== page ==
English Breakfast: Raising the Bars

By Joel Kahn • February 20, 2012 at 10:00 am


This is a pub. You can tell because it has the word "Arms" in its name. | Photo by Joel Kahn.

For those of you unaware of international alcohol policies, the legal drinking age in the UK is 18. That means that we youngsters going abroad to London have access to any bars and pubs we want. We can order a pint with dinner, a cider after class, or even a shot of Jaeger for breakfast—it’s totally legal!

However, due to some poor planning, I may or may not have turned 21 just after arriving in London, which tends to suck all of the fun out of drinking legally at all hours of the day.

Luckily, London has its own means of solving this minor inconvenience: cool bars and pubs! Since my good friend Deb has already recommended the terrific Camden Eye, I will take a look at some of the other notable bars and pubs around the city.

Now, you may ask, “What is the difference between a ‘bar’ and a ‘pub’?” and I will first tell you that asking questions to a computer screen is pretty strange. I will then go on to answer your query:

A pub is a “public house.” It is a place where people go to socialize (usually right after work), with an environment that facilitates conversation, with quieter music playing through the speakers, and usually closes by midnight. Bars, on the other hand, are usually dark, loud, and packed with people…sometimes dancing people.

The Lexington, in the college neighborhood of Islington, is a prime example of a pub—it has homemade food, bright lighting, and a weekly music pub quiz (in which certain American students like to participate). However, the Lexington also hosts concerts in its upstairs room several times a week. The other quirky thing about the Lexington is that it’s American-themed: American beer, American whiskey, hunting lodge aesthetic.  It’s always nice to see how us Americans are depicted in other cultures.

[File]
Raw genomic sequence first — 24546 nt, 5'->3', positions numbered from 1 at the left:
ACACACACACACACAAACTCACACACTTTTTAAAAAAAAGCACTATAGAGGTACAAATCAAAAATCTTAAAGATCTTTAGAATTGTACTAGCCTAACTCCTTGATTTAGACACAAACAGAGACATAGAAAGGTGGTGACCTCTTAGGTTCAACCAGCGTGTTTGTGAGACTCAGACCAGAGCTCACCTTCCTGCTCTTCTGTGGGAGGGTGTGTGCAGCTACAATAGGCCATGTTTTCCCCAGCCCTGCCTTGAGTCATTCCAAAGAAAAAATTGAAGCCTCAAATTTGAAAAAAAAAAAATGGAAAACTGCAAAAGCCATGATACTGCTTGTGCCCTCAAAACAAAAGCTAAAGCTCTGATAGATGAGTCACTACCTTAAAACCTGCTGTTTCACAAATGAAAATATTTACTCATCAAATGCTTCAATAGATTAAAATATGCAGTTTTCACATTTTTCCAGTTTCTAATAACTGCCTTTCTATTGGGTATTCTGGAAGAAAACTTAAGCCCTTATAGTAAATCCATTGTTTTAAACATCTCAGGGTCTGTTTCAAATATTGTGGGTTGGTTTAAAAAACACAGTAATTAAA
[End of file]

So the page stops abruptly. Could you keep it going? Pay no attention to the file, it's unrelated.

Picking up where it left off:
Also on the pub side of things (with a similar hunting lodge aesthetic) is The Defector’s Weld in Shepherd’s Bush. Though the drinks are pricey here, they have a happy hour deal on weekdays, which is great for grabbing a drink before heading to a show at the O2 Shepherd’s Bush, a hefty concert venue that hosts some terrific acts just down the street.

For some late night fun, there’s the classy/trendy Book Club in the hip Shoreditch area. The Book Club definitely falls into the “bar” category, with their snack-centric food menu, loud music, and delightful mixed drinks. The decor is clean, and the walls are ornamented with children’s drawings of animals. There’s also a ping pong table, and on Thursday nights an event called “TweetBox” in which attendees tweet their song requests to the DJ. It usually devolves into late ’90s/early 2000’s R&B, so it’s totally awesome.

For the adventurous crowd, I will offer two suggestions, though I IN NO WAY endorse these establishments. They are full of debauchery and to be honest, kind of terrifying. Some people like things like that.

First, there’s The Macbeth, a pseudo-goth/punk bar in Hoxton. It’s open till all hours of the night, and frequently hosts loud rock shows and theme nights. They recently held a “Frat Party” themed party. It’s just like being back at BU! WARNING: You may get a chunk of ripped-up stuffed animal hurled at your head.

Finally, and for this I deeply apologize, is The Eagle in Kennington (not to be confused with the BU neighborhood of Kensington). The Eagle caters to a very…specific clientele. It is honestly intimidating. However, they have a Sunday night dance party that is disco-inspired (with a Village People movie playing on the walls) that is quite fun. Also, if you’re lucky enough, an indie music superstar might give you and your friends a round of drinks.




Responses

  1. Conor Gillies

    *raising the pubs